Ethnic and sectarian conflicts have been inseparable part in defining national identities of countries that got freedom from colonial occupation in twentieth century. While some of the conflicts are inherent in nature – that have come down to this point through historical discords – some are indispensible upshot of what may be termed as farsighted demarcations by colonial powers. In Pakistan’s case the state policies have led these conflicts to most forbidding levels. If the death penalty of Abul Ala Maududi and Abdul Sattar Khan Niazi – who were purported agitators of mass violence against Ahmadis in Lahore 1953 – were not commuted, the persecution of Ahmadis in coming decades wouldn’t have gone in full swing. But again, repercussions of Objectives’ Resolution are never to be looked down which till then wasn’t even substantive part of constitution of Pakistan.

As for Shia Sunni violence in Pakistan, again it is a false binary. Pakistan is predominately a Sunni country where Barelvis form bulk of population. After Barelvis these are Shias who are second largest sect in Pakistan. Significance of theological differences can never be put aside but interestingly many of the tenets of both majority sects coincide on so many different levels. Both sects have coexisted peacefully for centuries and in subcontinent there has never been a people-to-people bloody conflict between the two sects barring some incidents of violence in Lucknow (UP) that started occurring at start of twentieth century. After partition it’s hard to find any major incident of Shia Sunni violence until Zia’s rule. While exception being Therri (Khairpur) massacre of Shias in 1963 that resulted in about 118 deaths.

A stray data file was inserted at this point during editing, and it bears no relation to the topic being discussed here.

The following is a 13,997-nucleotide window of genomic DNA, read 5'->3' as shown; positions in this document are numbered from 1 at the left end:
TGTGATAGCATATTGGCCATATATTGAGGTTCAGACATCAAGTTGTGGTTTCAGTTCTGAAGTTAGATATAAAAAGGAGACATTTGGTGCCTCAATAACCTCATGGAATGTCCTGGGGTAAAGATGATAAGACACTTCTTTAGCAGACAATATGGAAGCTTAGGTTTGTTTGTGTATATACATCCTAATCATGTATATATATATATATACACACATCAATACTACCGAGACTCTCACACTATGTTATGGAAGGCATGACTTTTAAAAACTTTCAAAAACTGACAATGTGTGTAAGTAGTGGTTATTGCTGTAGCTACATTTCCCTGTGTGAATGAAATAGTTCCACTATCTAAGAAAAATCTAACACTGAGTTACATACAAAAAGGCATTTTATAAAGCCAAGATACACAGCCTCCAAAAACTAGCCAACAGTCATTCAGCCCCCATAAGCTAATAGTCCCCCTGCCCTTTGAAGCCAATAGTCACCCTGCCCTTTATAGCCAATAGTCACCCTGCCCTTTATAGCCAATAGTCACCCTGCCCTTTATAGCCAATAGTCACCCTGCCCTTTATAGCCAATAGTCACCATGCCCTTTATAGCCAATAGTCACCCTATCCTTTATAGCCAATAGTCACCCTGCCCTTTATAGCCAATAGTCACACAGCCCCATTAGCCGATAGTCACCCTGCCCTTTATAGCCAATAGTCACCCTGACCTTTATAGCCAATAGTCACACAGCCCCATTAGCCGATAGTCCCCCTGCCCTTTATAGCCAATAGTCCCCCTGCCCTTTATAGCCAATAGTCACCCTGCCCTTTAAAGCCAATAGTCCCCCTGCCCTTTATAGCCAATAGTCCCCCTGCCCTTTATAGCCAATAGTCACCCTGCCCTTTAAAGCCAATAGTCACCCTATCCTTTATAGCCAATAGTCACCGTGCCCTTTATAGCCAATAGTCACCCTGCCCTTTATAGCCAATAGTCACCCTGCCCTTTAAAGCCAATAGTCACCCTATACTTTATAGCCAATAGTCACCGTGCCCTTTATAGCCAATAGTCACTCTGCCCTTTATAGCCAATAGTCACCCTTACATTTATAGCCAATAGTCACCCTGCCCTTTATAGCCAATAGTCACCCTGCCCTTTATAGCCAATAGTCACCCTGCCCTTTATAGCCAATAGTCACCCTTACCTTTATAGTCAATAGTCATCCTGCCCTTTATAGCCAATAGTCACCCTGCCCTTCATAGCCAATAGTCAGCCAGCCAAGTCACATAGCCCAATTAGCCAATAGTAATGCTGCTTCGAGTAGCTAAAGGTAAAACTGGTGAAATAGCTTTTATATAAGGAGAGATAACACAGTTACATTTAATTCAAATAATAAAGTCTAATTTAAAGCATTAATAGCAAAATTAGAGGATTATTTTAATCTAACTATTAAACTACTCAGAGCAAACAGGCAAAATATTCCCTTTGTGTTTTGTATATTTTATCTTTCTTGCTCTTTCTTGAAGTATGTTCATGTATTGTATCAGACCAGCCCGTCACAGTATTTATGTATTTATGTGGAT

Taking into consideration cultural values, Shia and Sunni share common customs, rituals and traditions that predominately are antithesis of violence. There are shrines across the country, which are not only equally revered by Shias and Sunnis but also attract adherents to other religions. There’s a culture of mutual respect and coexistence. There are widely prevailed proverbs with religious references used by both of sects. There’s a sense of deep veneration for religious personalities that binds both sects together. There are Ta’wiz and amulets commonly used by both Shias and Sunnis. The cognomen ‘Shah’ is still considered as tantamount to respect not only in rural and semi-urban areas but also in urban centers.

A case in point, which may throw some light on cultural binding of both sects, is historic occasion when Benazir Bhutto came back to Pakistan in 2007. For being the most popular leader of masses in Pakistan her arrival was much hyped and each and every moment surrounding her arrival had its significance. She came out of plane at Karachi airport with ‘Imam Zamin’ tied around her arm. Millions greeted. She exactly knew what message she was going to convey by displaying a spectacle deeply rooted in cultural traditions of this part of earth. She knew where the illusionary fault lines were. The message got across to where it was intended.